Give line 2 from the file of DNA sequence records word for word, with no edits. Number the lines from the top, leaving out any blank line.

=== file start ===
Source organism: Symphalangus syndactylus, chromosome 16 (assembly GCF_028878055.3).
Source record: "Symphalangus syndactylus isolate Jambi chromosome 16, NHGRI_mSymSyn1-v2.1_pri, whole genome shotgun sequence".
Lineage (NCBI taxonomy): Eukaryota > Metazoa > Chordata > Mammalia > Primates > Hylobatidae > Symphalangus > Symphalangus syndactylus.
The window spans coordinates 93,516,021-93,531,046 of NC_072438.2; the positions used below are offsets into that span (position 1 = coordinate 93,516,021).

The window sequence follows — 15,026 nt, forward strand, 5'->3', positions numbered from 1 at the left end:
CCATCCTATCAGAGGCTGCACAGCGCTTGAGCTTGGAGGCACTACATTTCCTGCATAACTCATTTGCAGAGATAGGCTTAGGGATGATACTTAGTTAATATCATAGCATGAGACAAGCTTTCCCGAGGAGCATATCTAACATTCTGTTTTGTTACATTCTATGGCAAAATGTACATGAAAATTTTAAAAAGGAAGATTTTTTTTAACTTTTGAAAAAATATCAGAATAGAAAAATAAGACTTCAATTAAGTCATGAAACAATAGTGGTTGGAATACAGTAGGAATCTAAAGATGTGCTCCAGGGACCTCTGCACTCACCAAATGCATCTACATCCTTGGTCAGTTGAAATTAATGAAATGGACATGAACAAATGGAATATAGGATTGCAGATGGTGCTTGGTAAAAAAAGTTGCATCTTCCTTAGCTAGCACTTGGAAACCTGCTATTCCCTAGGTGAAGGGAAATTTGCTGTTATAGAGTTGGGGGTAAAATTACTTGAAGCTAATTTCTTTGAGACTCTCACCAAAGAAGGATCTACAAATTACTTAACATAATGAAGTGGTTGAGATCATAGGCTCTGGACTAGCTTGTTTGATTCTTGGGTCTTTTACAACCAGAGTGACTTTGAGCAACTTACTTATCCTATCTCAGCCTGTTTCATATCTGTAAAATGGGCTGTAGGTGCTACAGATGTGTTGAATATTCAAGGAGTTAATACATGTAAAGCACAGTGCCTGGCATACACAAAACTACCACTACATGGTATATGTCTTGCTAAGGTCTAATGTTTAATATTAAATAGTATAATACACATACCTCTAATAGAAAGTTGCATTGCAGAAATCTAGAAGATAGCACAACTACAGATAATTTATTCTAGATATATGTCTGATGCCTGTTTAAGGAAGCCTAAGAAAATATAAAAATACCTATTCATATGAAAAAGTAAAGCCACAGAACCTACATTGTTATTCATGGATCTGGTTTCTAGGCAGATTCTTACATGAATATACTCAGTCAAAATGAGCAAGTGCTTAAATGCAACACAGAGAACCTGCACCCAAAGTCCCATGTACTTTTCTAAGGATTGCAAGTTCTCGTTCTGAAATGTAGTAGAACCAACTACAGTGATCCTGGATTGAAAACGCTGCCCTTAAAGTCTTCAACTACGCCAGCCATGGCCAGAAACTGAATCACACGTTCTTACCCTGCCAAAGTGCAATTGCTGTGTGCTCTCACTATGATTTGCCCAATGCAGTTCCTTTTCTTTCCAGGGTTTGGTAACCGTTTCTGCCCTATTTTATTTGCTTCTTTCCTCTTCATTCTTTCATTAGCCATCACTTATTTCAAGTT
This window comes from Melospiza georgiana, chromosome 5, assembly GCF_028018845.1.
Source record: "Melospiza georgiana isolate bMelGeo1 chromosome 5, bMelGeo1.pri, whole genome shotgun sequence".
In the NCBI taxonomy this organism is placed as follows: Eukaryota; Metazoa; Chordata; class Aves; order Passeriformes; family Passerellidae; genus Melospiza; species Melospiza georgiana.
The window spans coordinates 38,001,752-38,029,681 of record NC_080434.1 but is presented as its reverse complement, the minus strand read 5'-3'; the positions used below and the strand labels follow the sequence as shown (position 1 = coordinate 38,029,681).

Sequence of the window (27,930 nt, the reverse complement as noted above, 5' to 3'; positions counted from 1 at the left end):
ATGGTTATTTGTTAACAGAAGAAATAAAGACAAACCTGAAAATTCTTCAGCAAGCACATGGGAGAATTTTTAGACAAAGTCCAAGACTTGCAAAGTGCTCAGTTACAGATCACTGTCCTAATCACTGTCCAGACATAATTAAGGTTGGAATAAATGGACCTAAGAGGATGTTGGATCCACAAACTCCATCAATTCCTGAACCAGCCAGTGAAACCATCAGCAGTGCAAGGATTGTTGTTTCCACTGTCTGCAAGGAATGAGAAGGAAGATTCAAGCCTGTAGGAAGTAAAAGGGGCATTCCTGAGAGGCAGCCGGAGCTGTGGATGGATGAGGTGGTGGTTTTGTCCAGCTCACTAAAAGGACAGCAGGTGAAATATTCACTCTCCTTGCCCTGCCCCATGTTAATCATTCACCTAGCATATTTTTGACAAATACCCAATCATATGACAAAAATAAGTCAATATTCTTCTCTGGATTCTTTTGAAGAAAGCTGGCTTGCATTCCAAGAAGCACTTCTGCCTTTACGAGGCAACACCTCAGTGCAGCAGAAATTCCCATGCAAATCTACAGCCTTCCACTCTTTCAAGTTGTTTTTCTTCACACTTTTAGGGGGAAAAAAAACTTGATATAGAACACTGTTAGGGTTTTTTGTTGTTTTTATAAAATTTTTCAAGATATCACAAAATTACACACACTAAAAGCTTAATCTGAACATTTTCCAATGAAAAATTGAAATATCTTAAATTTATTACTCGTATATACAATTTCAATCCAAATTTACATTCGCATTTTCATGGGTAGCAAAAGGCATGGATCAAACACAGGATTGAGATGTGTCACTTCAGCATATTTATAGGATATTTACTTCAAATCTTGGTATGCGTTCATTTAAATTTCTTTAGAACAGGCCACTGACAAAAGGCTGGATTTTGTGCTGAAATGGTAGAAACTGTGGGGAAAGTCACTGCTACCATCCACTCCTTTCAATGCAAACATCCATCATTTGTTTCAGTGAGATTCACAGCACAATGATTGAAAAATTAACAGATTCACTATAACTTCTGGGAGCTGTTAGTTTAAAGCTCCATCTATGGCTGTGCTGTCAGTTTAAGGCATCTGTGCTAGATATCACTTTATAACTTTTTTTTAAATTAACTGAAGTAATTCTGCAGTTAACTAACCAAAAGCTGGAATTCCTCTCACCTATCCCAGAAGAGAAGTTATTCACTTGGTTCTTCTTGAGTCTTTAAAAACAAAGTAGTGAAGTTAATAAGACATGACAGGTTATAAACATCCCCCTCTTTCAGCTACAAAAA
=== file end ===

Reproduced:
Source record: "Symphalangus syndactylus isolate Jambi chromosome 16, NHGRI_mSymSyn1-v2.1_pri, whole genome shotgun sequence".